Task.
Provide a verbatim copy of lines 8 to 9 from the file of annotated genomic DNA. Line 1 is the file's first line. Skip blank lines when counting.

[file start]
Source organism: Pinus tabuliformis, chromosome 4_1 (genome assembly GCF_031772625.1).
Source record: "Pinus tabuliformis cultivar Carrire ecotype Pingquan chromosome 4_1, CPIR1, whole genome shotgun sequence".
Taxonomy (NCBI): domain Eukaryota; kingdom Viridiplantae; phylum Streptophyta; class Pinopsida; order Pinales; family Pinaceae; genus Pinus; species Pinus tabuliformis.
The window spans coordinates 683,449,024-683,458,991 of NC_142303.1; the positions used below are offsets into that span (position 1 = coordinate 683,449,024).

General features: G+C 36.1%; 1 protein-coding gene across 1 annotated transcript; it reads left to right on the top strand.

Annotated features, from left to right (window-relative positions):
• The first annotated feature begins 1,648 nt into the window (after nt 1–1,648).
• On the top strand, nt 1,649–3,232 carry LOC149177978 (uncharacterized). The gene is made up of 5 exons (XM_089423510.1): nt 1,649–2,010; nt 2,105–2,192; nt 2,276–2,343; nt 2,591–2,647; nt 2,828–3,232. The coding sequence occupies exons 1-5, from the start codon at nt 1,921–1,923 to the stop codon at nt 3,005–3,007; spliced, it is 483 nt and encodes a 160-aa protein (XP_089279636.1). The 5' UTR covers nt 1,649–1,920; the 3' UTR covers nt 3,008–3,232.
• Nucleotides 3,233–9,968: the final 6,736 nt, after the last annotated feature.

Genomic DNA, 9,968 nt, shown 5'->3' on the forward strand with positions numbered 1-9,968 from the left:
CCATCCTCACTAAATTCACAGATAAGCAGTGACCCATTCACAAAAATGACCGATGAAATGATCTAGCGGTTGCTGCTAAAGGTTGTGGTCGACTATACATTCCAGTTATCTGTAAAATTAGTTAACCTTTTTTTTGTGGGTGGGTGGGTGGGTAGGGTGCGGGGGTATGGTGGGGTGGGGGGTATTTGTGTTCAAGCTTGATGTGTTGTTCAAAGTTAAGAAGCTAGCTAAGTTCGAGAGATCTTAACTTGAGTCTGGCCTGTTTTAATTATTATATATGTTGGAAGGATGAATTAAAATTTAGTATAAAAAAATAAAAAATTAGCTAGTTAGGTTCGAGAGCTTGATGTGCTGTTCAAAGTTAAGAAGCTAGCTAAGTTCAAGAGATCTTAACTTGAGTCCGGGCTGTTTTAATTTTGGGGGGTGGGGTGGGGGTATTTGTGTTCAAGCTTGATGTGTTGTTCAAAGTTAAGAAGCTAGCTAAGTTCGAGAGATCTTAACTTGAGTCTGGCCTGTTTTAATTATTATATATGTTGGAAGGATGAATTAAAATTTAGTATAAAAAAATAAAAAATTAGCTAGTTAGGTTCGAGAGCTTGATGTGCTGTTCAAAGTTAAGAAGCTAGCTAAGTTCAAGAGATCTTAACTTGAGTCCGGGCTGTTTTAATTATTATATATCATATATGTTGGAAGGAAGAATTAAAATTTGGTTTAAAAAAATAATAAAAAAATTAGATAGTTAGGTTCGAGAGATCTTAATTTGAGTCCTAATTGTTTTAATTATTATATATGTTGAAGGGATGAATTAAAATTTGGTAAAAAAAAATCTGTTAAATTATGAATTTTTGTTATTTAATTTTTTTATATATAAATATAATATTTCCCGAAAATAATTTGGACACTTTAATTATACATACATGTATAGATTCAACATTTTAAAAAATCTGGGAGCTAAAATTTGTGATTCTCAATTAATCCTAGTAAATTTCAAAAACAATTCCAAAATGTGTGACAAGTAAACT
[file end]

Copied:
• On the top strand, nt 1,649–3,232 carry LOC149177978 (uncharacterized). The gene is made up of 5 exons (XM_089423510.1): nt 1,649–2,010; nt 2,105–2,192; nt 2,276–2,343; nt 2,591–2,647; nt 2,828–3,232. The coding sequence occupies exons 1-5, from the start codon at nt 1,921–1,923 to the stop codon at nt 3,005–3,007; spliced, it is 483 nt and encodes a 160-aa protein (XP_089279636.1). The 5' UTR covers nt 1,649–1,920; the 3' UTR covers nt 3,008–3,232.
• Nucleotides 3,233–9,968: the final 6,736 nt, after the last annotated feature.